What’s the difference between writing a novel and writing a screenplay? It’s a question I’m often asked, being someone who earns a living doing both. The answer isn’t as easy to pin down as you’d think.
‘An Act of Mercy’ began as a screenplay – ‘Pilgrim’, a speculative pilot episode for a TV series, or ‘spec script’. I first had the idea for the story after reading an article about Charles Dickens, who was a massive fan of the newly-created detectives, often writing about them in his journal ‘Household Words’. Unfortunately, his enthusiasm wasn’t shared by the public–at-large, especially the middle- and upper-classes, who thought there was something ‘sneaking and un-English’ about the concept. Even the Police Commissioners believed that crime prevention was the key to successful policing: detection after the fact was an admission of defeat.
I thought it was a great starting point for a story.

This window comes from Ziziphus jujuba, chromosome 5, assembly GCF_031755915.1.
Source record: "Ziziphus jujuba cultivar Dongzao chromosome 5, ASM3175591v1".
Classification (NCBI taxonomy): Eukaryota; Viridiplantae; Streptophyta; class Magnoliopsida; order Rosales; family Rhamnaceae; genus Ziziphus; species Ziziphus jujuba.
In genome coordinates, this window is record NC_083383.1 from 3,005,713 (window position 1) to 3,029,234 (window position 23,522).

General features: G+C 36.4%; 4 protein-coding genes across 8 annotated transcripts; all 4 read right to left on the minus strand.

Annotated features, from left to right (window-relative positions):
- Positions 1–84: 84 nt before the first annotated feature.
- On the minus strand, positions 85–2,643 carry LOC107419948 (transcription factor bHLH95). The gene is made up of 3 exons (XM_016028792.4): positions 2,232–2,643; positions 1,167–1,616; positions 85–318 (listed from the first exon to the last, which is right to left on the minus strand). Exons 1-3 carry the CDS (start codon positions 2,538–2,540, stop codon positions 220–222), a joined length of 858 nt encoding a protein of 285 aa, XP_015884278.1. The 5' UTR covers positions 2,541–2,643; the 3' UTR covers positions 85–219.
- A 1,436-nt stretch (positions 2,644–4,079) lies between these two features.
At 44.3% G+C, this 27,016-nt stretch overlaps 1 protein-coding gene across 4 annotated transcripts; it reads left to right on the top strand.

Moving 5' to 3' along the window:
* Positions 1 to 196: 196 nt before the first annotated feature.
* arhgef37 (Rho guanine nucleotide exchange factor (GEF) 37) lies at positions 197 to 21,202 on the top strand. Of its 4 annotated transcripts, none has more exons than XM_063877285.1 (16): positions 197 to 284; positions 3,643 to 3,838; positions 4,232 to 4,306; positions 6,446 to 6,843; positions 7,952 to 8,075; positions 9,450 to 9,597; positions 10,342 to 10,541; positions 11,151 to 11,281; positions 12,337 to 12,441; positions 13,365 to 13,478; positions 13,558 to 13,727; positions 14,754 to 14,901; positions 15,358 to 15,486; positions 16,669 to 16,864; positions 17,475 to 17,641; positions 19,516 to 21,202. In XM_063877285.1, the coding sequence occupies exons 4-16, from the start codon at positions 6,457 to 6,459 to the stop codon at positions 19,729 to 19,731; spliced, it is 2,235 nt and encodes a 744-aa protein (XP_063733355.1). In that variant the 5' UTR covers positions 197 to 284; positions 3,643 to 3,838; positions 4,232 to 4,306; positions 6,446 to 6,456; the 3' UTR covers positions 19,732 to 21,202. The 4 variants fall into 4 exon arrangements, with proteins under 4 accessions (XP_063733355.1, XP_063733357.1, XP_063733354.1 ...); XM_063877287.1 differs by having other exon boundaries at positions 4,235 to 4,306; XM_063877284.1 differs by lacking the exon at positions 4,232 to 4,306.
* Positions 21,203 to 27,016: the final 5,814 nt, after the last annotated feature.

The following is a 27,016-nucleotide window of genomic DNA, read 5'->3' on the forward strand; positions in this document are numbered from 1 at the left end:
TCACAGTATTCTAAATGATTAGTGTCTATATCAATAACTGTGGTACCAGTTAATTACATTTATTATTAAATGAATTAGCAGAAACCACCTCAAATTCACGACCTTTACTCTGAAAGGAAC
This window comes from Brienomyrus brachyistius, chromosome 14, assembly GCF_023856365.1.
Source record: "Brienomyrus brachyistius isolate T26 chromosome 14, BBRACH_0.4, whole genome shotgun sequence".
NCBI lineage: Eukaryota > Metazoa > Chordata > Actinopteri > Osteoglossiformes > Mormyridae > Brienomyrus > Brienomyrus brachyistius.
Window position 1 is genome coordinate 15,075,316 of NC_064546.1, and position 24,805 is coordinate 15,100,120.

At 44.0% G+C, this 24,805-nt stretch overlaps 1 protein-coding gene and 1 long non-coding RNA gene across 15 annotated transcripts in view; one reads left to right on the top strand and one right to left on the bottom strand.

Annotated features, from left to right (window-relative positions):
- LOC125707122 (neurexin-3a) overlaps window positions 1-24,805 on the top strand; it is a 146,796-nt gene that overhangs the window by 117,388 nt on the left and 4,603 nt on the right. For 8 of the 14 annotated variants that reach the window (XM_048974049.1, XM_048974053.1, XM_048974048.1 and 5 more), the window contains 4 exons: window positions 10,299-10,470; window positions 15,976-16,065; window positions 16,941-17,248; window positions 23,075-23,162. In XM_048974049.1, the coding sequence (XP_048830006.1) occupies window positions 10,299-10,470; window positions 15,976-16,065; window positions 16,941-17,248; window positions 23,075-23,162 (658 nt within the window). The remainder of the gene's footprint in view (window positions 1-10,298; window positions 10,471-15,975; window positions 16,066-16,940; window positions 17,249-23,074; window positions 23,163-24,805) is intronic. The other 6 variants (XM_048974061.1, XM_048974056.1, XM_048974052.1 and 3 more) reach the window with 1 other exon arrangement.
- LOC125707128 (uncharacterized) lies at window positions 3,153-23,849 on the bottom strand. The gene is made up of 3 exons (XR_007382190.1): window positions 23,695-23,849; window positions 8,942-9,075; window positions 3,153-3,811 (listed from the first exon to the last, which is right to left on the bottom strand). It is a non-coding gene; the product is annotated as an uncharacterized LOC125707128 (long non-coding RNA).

Shortly after finishing the screenplay for ‘Pilgrim’, ‘Ripper Street’ hit our TV screens. I was gutted. No-one was going to commission another Victorian crime series now! But I’d enjoyed the company of Detective Sergeant Harry Pilgrim so much that I really didn’t want to abandon him. I decided to turn the screenplay into a novel.
I started out with the dialogue and action of the script, and gradually built setting and internal monologue around them. What I also had, right from the start, was structure (as any TV writer will tell you, a sound story structure is crucial if you’re going to sustain an hour-long TV episode). The only problem was that I only had enough structure and story for half a novel!
Turning ‘Pilgrim’ into ‘An Act of Mercy’ was a fascinating and occasionally frustrating challenge. But I’m so glad I stuck at it. Thanks to HarperCollins Killer Reads I can now share Detective Sergeant Harry Pilgrim with other lovers of crime fiction. I can also answer that tricky question with some authority. What is the difference between a writing a novel and a writing a screenplay? Six months hard work!
This post will be a guest blog at KillerFest 15 - come and join us!